For all his fists-on-hips bravado, Superman has gained a reputation for being a bit difficult to work with. Times have changed since the 1978 original, in which director Richard Donner's main challenge was making audiences believe that a man can fly. Modern audiences need dilemmas and personal issues and this is Superman's problem - he was never designed to be a flawed hero. A balance is struck in this film between scribe David S. Goyer giving Supes a gritty Batman Begins style journey, while flash bang director Zack Snyder makes sure that – unlike the Kryptonian's previous outing, Superman Returns - the film isn't short on action. The problem, however, is that for all the emotional heft and chaotic special effects, there is not an ounce of charm to be found anywhere. Man Of Steel indeed.
Our movie begins just like Superman's first big screen origin story – on Krypton, where Russell Crowe jettisons his new-born son to Earth before his planet implodes. Not before an altercation with military leader Zod though, who had his own plans to save the Kryptonian race and swears vengeance against the little gurgling hero now floating in space. We then cut to a grown up Clark Kent, travelling the world in search of answers about himself while having flashbacks to life growing up in Kansas, son to the two nicest parents in the world but bullied at school for being an outsider.
Eventually, Clark finds an old abandoned ship from his home planet, uncovers answers about himself, meets Lois Lane and finally decides to become the Superman we know and love. All just as Zod and his small army show up to tear Earth apart in search of him.
Cue costume change.
And that's one of the biggest problems in the film. The original movies sensibly split this series of events into two films, allowing Christopher Reeve room to breathe as Superman. We got to enjoy seeing the superhero saving the day in small ways while developing a semi-flirtatious relationship with Lois Lane in the process. The big bad of Zod – with the same strength and abilities as our hero – was saved for Superman II.
Here, Henry Cavill has barely put on his boots before he's faced with a threat that renders all of his superpowers practically useless. Sure we get to see Clark save a few lives before he gets to this point, but there's no red-cape-waving pay-off moment in the meantime. Far from this just being a slight disservice to fans, you get the impression that Clark doesn't yet know how to be Superman and save the day. And yet he is suddenly called upon to save the entire planet from the global threat of a small, super-strong alien army. You'd forgive him for just keeping his head down low and saying "Kal-El? Nope – never heard of him."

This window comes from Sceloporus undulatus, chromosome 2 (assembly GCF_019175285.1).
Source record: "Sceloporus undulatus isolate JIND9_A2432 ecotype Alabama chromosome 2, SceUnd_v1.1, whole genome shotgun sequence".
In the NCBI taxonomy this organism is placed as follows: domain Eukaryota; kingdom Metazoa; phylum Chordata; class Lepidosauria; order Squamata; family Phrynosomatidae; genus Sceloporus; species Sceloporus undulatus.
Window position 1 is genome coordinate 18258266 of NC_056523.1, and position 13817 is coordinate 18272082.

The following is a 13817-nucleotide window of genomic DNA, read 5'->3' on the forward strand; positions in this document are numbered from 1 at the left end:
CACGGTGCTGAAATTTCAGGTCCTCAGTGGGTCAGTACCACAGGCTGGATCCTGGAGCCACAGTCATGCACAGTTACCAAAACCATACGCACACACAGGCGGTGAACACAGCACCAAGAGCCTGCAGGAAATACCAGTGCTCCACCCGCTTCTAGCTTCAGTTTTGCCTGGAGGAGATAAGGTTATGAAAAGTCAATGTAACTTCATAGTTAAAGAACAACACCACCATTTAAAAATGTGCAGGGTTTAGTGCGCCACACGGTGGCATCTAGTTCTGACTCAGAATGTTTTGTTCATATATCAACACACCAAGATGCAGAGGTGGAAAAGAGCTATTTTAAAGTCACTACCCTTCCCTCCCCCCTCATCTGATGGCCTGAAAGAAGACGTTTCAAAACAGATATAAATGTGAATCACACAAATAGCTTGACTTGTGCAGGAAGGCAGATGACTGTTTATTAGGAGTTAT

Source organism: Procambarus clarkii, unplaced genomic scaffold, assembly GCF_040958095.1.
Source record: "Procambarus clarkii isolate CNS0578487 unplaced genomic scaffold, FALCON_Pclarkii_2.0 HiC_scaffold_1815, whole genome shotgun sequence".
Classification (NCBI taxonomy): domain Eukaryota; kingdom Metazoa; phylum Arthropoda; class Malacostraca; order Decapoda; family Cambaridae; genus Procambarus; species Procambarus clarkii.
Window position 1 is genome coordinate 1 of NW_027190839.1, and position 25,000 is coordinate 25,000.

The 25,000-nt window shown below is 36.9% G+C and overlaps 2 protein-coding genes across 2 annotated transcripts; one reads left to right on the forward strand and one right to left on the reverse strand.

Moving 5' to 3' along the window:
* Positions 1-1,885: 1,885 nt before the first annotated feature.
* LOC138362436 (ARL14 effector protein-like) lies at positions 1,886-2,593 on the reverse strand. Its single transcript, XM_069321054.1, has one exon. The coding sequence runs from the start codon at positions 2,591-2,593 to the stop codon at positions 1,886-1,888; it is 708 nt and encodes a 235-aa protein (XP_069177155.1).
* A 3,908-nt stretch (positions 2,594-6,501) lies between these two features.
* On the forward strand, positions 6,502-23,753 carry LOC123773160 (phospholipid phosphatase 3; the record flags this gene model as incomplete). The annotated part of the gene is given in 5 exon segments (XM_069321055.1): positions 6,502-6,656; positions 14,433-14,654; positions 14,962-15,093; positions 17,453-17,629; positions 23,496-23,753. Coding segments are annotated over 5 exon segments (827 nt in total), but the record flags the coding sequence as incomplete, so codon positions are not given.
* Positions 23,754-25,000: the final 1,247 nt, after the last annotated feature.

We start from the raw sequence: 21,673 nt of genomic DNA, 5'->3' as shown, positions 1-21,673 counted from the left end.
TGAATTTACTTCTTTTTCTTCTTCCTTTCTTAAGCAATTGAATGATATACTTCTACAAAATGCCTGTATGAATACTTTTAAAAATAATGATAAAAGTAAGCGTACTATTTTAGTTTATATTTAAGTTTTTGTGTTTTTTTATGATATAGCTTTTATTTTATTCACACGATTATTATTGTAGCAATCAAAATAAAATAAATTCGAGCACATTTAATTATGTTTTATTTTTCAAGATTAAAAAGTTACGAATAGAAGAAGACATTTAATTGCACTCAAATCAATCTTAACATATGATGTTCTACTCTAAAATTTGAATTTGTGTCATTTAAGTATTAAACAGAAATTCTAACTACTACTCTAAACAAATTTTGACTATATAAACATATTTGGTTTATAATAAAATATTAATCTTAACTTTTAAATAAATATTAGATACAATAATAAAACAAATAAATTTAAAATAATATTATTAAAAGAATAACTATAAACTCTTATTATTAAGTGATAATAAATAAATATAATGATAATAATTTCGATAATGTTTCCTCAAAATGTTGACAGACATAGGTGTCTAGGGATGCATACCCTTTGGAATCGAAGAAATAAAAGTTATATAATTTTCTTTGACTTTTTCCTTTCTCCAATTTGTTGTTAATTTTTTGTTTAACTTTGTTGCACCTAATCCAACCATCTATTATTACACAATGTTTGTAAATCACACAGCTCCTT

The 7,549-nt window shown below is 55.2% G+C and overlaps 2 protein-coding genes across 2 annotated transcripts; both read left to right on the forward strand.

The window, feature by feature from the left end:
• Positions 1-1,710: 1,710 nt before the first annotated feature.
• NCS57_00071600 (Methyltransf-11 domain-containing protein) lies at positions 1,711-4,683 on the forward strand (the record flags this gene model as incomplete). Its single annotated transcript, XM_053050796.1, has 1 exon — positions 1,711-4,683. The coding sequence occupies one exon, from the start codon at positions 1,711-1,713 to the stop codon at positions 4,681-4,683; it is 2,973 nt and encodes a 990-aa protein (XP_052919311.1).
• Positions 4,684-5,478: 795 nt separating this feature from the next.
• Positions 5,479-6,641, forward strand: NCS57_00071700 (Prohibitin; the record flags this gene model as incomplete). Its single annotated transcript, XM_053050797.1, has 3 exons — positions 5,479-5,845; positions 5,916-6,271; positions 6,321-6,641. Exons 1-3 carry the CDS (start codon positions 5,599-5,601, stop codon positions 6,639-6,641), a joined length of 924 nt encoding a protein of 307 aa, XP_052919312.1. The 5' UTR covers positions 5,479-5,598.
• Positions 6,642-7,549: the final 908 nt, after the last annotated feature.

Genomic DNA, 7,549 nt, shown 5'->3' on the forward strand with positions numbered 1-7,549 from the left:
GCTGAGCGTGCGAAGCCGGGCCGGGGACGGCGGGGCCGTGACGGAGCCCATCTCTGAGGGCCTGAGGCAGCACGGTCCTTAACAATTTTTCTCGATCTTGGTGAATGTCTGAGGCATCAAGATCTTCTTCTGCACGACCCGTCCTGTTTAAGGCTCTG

In fact, the huge implications of this epic plot becomes almost laughable as the story unfolds, mostly thanks to the script maintaining a terminally serious and worthy tone. Goyer rightfully forgoes the Clark Kent clumsiness-and-glasses disguise in his script – a plot point that you really just can't get away with in this day and age – but you do end up missing the comic flourishes that Clark's double-identity allowed. In this new brooding version, there is not a hint of humour about any of the characters. As a result, you'll believe that a man can frown. A lot.
"This would have never happened to Batman."
Of course, there's no room for brooding once Michael Shannon's evil villain Zod hits town with several thunderous smashes. From then on, it's all unforgiving, continuous action, and that unfortunately brings its own problems. With two flying aliens thumping each other every which way, the enduring fight scenes (which make up almost an entire third of the film) zip across the screen faster than a speeding bullet from each and every angle making it hard to keep up. Meanwhile every single skyscraper in sight is demolished with big 9/11 overtones, presumably killing thousands of people in the process, to no one's lament. The climactic battle sequences are a relentless stream of CGI that last for 30 minutes, destroying every car, truck and building in the near vicinity while never letting up. You could easily imagine Superman finally winning the fight and saying "Yay, I saved Metropolis!" before seeing the rubble for miles around him. "Ah."
It's not all doom and gloom though and there are still a few nice moments to take away from the film. Clark Kent's grey-washed journey to become the Man Of Steel is handled very well, and there are some tender moments with his two dads, Kevin Costner and Russell Crowe. Otherwise, the film is completely devoid of characterisation and concentrates instead on beating you into submission with relentless CGI, some of which borders on Green Lantern levels of absurdity and nonsense. Case in point: one set-piece sees Superman have a fight with a giant machine that inexplicably produces huge snapping tentacles that make zero sense other than to have our hero fight a special effect for 20 minutes.
And then it finishes with a slightly hopeful note for the future and a wonderful last line. That said, you are still left with the feeling that Superman has already survived the greatest threat that he will ever face – a small troupe of Kryptonian soldiers intent on destroying the world and who are all as strong and powerful as he is. What will Man of Steel II bring? Lex Luthor? Pfft – bring it, Baldie. 2/5
Are you excited to see Man Of Steel? Does Henry Cavill make for a suitable Superman? Let us know in the comments below!